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Pop-ups, open doors, and block parties – looking back at public engagement in 2014

December 29 2014

Broughton Street block party

In April, 2014, the Mayor’s Engaged City Task Force report was presented to Council. The report contained 19 priority actions that City Hall could take to make Vancouver an engaged city. There were three distinct initiatives that took place in 2014, all sharing the same goal of increasing engagement throughout the city: Pop-up City Hall, Doors Open Vancouver, and block parties.

Pop-up City Hall

In May, 2014, Vancouver announced the launch of pilot program named Pop-Up City Hall. It was one of the Quick Start recommendations from the Mayor’s Engaged City Task Force and was designed to be a mobile City Hall that would provide easy access to key municipal services in different Vancouver neighbourhoods.

During Pop-up City Hall’s pilot period, 12 locations around the City, primarily in South and East Vancouver, were visited from May to July resulting in over 1,500 unique interactions with residents.

Operated by 3-1-1, Engagement and Vancouver Fire Services staff, the Pop-up City Halls gave residents the chance to:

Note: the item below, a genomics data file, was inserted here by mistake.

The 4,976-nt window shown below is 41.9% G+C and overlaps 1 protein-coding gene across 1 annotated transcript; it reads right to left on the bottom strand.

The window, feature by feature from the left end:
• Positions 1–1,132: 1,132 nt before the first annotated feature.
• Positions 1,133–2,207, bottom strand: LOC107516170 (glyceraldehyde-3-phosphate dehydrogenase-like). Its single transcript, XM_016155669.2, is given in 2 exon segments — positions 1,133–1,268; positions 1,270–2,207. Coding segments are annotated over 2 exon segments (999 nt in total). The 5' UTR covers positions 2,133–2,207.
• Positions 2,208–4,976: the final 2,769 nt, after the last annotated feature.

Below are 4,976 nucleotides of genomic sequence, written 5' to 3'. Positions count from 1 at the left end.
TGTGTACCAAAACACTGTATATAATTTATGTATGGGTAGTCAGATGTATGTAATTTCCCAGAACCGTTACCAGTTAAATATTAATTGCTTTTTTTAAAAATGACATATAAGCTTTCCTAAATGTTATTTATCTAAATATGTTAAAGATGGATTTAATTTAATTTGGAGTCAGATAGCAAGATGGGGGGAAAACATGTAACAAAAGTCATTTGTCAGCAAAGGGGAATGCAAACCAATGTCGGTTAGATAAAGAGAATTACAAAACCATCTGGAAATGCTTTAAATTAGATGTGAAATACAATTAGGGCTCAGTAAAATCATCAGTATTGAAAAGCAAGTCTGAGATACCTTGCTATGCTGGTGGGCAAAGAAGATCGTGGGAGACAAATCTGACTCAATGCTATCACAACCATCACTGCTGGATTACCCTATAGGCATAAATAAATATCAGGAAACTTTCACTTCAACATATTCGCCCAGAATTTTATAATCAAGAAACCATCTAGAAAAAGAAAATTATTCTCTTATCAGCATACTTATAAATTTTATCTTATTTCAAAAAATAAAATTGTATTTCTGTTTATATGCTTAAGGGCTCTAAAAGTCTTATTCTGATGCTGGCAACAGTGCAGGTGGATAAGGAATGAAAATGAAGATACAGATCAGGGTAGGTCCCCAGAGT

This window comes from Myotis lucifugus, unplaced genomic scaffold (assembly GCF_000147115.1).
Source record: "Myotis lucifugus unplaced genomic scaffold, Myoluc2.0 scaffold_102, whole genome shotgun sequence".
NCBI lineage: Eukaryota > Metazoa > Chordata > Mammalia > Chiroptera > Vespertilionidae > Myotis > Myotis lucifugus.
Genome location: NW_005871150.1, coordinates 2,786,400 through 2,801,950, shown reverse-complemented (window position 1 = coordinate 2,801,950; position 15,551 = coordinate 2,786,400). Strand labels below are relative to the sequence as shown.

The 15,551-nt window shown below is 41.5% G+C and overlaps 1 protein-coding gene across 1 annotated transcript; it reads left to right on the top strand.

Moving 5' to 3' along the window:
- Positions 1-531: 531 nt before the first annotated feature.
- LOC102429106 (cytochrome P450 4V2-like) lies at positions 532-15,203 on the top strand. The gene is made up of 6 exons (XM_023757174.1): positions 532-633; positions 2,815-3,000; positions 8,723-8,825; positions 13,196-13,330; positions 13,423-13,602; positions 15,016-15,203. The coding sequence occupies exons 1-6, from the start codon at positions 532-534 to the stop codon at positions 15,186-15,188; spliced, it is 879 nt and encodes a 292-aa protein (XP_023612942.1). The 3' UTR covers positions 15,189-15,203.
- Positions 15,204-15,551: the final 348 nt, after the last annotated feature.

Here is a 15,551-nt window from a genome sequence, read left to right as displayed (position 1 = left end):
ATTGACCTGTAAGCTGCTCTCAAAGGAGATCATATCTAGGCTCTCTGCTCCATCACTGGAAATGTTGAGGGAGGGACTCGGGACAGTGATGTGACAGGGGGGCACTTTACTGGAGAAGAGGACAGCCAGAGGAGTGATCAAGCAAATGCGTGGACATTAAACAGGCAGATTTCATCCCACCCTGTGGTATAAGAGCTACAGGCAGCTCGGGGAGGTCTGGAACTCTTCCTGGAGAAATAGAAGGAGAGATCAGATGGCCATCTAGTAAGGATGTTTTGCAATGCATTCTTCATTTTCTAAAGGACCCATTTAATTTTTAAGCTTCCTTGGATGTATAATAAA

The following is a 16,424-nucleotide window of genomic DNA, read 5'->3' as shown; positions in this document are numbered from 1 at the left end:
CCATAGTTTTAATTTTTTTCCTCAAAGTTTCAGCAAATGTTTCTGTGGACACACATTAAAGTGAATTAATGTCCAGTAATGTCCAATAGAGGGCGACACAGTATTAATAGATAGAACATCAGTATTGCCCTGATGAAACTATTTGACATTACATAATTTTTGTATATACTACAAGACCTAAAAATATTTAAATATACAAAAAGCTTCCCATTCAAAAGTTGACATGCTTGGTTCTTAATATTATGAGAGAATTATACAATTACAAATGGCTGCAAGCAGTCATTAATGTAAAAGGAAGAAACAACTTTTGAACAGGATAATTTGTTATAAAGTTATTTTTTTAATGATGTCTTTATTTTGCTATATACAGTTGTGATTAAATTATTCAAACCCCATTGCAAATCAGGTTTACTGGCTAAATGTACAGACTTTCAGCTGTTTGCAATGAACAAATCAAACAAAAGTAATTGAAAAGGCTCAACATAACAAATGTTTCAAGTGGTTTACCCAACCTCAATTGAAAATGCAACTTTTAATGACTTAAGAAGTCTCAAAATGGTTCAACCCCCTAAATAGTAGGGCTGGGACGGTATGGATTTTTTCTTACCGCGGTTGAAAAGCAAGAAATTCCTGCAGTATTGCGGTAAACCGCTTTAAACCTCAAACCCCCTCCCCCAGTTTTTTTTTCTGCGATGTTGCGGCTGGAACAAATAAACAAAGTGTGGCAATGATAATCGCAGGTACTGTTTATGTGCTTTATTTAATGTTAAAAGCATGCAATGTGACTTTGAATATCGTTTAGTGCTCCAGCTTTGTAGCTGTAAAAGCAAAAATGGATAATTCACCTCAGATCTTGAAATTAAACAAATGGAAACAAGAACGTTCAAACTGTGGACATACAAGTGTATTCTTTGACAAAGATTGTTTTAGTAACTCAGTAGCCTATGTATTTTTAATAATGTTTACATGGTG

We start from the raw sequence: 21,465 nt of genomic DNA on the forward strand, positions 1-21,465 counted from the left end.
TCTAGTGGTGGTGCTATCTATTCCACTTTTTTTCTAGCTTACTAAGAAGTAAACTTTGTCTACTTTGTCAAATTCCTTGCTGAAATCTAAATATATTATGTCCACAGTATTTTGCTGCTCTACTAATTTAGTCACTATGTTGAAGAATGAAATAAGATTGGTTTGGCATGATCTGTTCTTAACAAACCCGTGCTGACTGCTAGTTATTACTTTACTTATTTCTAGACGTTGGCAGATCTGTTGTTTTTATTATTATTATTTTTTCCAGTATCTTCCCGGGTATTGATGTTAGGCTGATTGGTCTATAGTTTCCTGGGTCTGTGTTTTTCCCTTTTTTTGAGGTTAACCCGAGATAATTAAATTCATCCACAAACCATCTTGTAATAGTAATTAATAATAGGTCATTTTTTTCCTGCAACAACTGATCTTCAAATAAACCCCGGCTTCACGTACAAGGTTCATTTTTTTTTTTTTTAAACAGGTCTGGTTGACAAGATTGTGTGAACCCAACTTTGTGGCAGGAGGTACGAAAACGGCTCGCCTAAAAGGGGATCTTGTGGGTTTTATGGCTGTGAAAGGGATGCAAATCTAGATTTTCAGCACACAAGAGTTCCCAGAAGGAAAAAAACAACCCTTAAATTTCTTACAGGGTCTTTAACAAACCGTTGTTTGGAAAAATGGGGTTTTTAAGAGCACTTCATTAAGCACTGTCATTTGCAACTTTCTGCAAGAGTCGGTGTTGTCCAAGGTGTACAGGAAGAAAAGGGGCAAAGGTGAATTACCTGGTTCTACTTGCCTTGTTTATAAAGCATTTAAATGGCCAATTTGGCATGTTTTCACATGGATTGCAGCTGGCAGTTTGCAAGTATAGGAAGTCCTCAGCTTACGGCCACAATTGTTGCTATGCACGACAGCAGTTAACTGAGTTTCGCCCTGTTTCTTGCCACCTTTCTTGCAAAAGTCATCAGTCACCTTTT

• Pick up a blue box, recycling bag, or collection calendar
  • Register to vote
  • Get a Bike or Stanley Park map
  • Register for emergency planning courses or the Vancouver Volunteer Corps
  • Learn about City of Vancouver job opportunities and recreational programs
  • Get updates on public consultations in your neighbourhood.

The initiative was so effective that is was then used for Elections and Budget outreach. In total there were 52 Pop-ups in 2014, enabling the City to directly engage more than 8,000 individuals.

Doors Open Vancouver

On October 4, 2014, the City of Vancouver hosted the inaugural Doors Open Vancouver. Also identified as a Quick Start recommendation from the Mayor’s Engaged City Taskforce, Doors Open was a one-day event that allowed residents to get a behind-the-scenes look at over 20 popular and iconic Vancouver buildings.

Venues included City Hall, Vancouver Animal Control Centre, False Creek Energy Centre, and the Queen Elizabeth Theatre.

Over 8,500 people participated in the first ever Doors Open Vancouver with some venues having line-ups throughout the day.

Block parties

Block parties continue to be a great way to build social connections with your neighbours and improve local communities.

The City’s Block Party program provides residents with a step-by-step guide to organizing a block party as well as making important templates available for download, such as posters and invitations.

The target set for 2014 was to have 150 block party applications and the City surpassed this goal with 161 applications – this was a nearly 30% increase from 2013 which saw 125 applications submitted.

Read more about the Mayor’s Engaged City Taskforce

Mayor's Engaged City Task Force

Mayor's Engaged City Task Force

The Task Force is examining how to increase neighbourhood engagement and improve the ways we connect with residents.